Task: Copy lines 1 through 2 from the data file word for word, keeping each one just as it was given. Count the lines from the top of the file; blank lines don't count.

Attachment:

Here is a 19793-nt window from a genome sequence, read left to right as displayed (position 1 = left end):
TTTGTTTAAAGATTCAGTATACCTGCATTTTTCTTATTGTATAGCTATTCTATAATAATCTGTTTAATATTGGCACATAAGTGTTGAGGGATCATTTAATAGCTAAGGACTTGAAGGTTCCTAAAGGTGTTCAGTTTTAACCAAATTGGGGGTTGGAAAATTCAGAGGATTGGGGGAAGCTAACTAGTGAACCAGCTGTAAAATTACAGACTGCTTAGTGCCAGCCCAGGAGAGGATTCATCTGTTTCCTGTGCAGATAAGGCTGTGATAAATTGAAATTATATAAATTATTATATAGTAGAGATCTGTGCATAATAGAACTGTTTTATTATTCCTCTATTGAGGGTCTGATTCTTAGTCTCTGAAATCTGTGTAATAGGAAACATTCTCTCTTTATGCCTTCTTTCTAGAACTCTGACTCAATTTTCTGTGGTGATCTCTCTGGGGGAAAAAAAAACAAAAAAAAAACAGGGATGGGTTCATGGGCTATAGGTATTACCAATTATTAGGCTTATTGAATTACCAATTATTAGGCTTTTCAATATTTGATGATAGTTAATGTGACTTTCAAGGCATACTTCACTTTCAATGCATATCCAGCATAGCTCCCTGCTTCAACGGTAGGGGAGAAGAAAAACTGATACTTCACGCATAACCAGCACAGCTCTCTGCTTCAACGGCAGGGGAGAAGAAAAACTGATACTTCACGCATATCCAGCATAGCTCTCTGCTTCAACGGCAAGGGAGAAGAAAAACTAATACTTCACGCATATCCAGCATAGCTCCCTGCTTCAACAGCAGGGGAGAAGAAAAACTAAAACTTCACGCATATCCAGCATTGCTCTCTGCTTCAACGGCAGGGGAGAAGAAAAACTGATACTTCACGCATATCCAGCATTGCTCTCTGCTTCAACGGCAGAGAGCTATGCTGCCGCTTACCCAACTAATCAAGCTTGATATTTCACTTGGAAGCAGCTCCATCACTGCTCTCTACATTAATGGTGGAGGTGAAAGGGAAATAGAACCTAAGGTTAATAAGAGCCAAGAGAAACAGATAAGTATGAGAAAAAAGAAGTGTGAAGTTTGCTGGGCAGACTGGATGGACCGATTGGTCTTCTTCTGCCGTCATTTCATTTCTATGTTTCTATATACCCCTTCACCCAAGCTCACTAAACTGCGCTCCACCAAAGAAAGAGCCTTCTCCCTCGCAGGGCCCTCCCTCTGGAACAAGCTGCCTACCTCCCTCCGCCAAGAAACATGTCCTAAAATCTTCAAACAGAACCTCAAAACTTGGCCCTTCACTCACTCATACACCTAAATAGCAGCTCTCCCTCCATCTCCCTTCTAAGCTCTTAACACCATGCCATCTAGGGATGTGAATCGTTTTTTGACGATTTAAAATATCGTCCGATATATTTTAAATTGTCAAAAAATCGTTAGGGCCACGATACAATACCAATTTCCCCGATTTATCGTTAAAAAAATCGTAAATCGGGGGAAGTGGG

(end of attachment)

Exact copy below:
Here is a 19793-nt window from a genome sequence, read left to right as displayed (position 1 = left end):
TTTGTTTAAAGATTCAGTATACCTGCATTTTTCTTATTGTATAGCTATTCTATAATAATCTGTTTAATATTGGCACATAAGTGTTGAGGGATCATTTAATAGCTAAGGACTTGAAGGTTCCTAAAGGTGTTCAGTTTTAACCAAATTGGGGGTTGGAAAATTCAGAGGATTGGGGGAAGCTAACTAGTGAACCAGCTGTAAAATTACAGACTGCTTAGTGCCAGCCCAGGAGAGGATTCATCTGTTTCCTGTGCAGATAAGGCTGTGATAAATTGAAATTATATAAATTATTATATAGTAGAGATCTGTGCATAATAGAACTGTTTTATTATTCCTCTATTGAGGGTCTGATTCTTAGTCTCTGAAATCTGTGTAATAGGAAACATTCTCTCTTTATGCCTTCTTTCTAGAACTCTGACTCAATTTTCTGTGGTGATCTCTCTGGGGGAAAAAAAAACAAAAAAAAAACAGGGATGGGTTCATGGGCTATAGGTATTACCAATTATTAGGCTTATTGAATTACCAATTATTAGGCTTTTCAATATTTGATGATAGTTAATGTGACTTTCAAGGCATACTTCACTTTCAATGCATATCCAGCATAGCTCCCTGCTTCAACGGTAGGGGAGAAGAAAAACTGATACTTCACGCATAACCAGCACAGCTCTCTGCTTCAACGGCAGGGGAGAAGAAAAACTGATACTTCACGCATATCCAGCATAGCTCTCTGCTTCAACGGCAAGGGAGAAGAAAAACTAATACTTCACGCATATCCAGCATAGCTCCCTGCTTCAACAGCAGGGGAGAAGAAAAACTAAAACTTCACGCATATCCAGCATTGCTCTCTGCTTCAACGGCAGGGGAGAAGAAAAACTGATACTTCACGCATATCCAGCATTGCTCTCTGCTTCAACGGCAGAGAGCTATGCTGCCGCTTACCCAACTAATCAAGCTTGATATTTCACTTGGAAGCAGCTCCATCACTGCTCTCTACATTAATGGTGGAGGTGAAAGGGAAATAGAACCTAAGGTTAATAAGAGCCAAGAGAAACAGATAAGTATGAGAAAAAAGAAGTGTGAAGTTTGCTGGGCAGACTGGATGGACCGATTGGTCTTCTTCTGCCGTCATTTCATTTCTATGTTTCTATATACCCCTTCACCCAAGCTCACTAAACTGCGCTCCACCAAAGAAAGAGCCTTCTCCCTCGCAGGGCCCTCCCTCTGGAACAAGCTGCCTACCTCCCTCCGCCAAGAAACATGTCCTAAAATCTTCAAACAGAACCTCAAAACTTGGCCCTTCACTCACTCATACACCTAAATAGCAGCTCTCCCTCCATCTCCCTTCTAAGCTCTTAACACCATGCCATCTAGGGATGTGAATCGTTTTTTGACGATTTAAAATATCGTCCGATATATTTTAAATTGTCAAAAAATCGTTAGGGCCACGATACAATACCAATTTCCCCGATTTATCGTTAAAAAAATCGTAAATCGGGGGAAGTGGG